x Abu Dhabi, UAESunday 23 July 2017

Chiefs take hat off to brilliant Bulls

One word, captured in the Waikato Chiefs' coach Ian Foster's post-match summation, captured the essence of the remarkable Super 14 triumph by the Pretoria Bulls: Intensity.

One word, captured in the Waikato Chiefs' coach Ian Foster's post-match summation, captured the essence of Saturday's remarkable Super 14 triumph by South Africa's Pretoria Bulls. The Bulls rattled up a record 61-17 score - the biggest win in a Super rugby final - and all Foster could do was marvel at the champion's "intensity". "We're hurt, I can't deny that," he said. "But the boys will learn from this, particularly about the intensity that it takes to play in major finals like this."

Whereas South African teams historically do no more than enough to secure victory, the Bulls have gone a step further in fortifying their legacy: they are ruthless from beginning to end and punish teams that don't bring their A game to proceedings. In Pretoria on Saturday, they started with a hiss and a roar and never relented. In winning their second Super 14 crown in three years, the Bulls have developed a powerful team brimming with international stars.

Midfielder Wynand Olivier was named man-of-the-match, but any of Dewald Potgieter, the tearaway flanker, Fourie du Preez, the most polished scrum-half on the planet, or Bakkies Botha, the formidable lock forward, could have taken the honour. It was Potgieter who perhaps best captured the ethic of the Bulls: "People ask me what the secret is and I tell them it's like 22 friends who come together on weekends and play their hearts out," he said.

With Loftus Versfeld awash in a sea of blue, the Bulls plundered eight tries, while the New Zealanders could manage just two. Victor Matfield, the Bulls captain, sympathised, believing any team that had to travel 14 hours at short notice to play at altitude would have it tough. "Of course it had an effect on them," he said. "Playing at home was a massive advantage for us. I've experienced playing high-pressure games away from home and it takes a special effort to win."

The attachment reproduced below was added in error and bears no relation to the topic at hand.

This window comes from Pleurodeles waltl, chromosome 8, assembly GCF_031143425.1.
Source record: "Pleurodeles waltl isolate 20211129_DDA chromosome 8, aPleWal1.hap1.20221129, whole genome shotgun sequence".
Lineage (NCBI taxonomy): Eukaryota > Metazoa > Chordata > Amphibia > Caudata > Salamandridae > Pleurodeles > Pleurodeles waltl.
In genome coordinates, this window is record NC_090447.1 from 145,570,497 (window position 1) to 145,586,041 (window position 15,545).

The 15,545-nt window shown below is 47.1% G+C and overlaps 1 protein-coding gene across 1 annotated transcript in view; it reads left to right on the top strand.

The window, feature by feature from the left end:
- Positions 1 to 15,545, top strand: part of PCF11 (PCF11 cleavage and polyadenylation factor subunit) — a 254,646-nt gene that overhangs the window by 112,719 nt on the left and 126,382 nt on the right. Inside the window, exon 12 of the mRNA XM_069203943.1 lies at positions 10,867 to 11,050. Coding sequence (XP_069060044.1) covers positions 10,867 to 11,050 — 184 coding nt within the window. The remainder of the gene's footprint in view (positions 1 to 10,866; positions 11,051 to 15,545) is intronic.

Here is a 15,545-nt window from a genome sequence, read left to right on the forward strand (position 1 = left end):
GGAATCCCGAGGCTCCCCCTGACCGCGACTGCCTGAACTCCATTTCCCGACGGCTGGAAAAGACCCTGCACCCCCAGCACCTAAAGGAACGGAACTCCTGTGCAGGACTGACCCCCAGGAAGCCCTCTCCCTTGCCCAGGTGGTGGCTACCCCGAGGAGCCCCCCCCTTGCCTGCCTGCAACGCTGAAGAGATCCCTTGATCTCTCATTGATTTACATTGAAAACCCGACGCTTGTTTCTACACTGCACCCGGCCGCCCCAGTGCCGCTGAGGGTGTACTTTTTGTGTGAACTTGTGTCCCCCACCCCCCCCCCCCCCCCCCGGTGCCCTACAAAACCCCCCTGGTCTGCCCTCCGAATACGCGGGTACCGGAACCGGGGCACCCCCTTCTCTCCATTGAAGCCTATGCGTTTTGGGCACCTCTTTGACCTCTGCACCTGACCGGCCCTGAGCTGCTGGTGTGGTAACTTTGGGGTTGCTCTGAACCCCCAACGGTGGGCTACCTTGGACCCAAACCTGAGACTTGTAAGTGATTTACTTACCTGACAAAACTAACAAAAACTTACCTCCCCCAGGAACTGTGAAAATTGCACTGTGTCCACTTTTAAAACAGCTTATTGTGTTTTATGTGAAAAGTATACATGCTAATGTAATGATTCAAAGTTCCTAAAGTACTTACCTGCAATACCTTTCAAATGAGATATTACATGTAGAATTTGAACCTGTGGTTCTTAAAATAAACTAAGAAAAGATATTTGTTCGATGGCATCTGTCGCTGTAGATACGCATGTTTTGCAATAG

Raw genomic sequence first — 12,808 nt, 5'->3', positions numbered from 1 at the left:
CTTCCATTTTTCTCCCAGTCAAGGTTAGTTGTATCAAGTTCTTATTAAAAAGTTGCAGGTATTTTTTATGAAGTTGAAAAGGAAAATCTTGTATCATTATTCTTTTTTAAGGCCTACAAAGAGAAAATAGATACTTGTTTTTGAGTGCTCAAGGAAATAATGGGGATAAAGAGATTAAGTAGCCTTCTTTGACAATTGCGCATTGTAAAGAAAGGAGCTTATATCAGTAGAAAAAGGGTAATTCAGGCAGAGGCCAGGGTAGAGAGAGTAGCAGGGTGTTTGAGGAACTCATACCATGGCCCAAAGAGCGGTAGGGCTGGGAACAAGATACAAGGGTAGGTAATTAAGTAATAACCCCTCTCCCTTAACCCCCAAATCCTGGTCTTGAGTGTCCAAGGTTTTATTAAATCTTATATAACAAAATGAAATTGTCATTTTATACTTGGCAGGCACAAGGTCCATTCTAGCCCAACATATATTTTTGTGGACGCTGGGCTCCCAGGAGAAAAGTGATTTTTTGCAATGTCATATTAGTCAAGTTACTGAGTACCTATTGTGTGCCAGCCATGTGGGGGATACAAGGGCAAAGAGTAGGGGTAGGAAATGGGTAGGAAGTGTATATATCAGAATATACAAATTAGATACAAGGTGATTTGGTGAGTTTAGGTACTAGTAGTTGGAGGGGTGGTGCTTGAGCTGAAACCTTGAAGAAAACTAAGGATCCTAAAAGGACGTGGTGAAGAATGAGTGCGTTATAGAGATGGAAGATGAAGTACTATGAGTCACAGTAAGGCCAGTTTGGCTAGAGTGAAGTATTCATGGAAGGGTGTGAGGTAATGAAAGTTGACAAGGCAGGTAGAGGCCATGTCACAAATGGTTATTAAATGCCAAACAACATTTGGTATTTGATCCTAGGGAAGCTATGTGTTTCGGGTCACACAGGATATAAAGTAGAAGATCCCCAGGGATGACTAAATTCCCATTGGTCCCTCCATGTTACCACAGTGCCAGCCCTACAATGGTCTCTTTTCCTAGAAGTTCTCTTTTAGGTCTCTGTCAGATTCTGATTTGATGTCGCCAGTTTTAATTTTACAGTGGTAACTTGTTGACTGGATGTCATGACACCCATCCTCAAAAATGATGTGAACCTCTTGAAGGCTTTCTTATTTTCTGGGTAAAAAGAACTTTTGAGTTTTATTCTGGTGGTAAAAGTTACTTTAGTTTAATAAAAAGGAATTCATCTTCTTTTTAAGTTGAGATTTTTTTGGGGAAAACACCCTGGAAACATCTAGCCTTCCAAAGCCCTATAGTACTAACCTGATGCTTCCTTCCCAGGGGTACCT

For Matfield, the turning point in their season came against the Sharks three weeks ago. The Bulls prevailed by a single point and secured their place at the top of the table, providing Matfield with the belief that they could win the tournament. "That was the moment we knew we could do it," he said. Frans Ludeke, the Bulls coach, who has long been cast as a journeyman, might have used the opportunity to nail his critics. Instead, he chose a more dignified response.

"It was never about me silencing the critics - that would be arrogant. This was about every-one involved and the people who worked hard and ground it out until we got this result." He ascribed his belief in empowering the players to something he had read in Robbie Deans: A Tribute to the Great Crusader, a book about the most successful coach in Super rugby. "He wrote that the Crusaders were a player-driven team because they took pride in what they were doing. It's a similar thing at the Bulls."

Foster conceded that while he expected the Bulls to play a game with width and tempo, the ferocity of their play had caught his team out. "The intensity they played with, particularly at the breakdown, was unbelievable," he said. "We were made to play catch-up rugby against a very experienced side. That's not ideal. They capitalised when we were pushing to get back into the game and taking risks. "In a strange way I'm still proud that we kept trying to play and close the deficit. This is a relatively new team and we now have the experience of playing in a major final

"The boys will get over this in time. But they know that they were beaten by an incredibly talented side this evening." sports@thenational.ae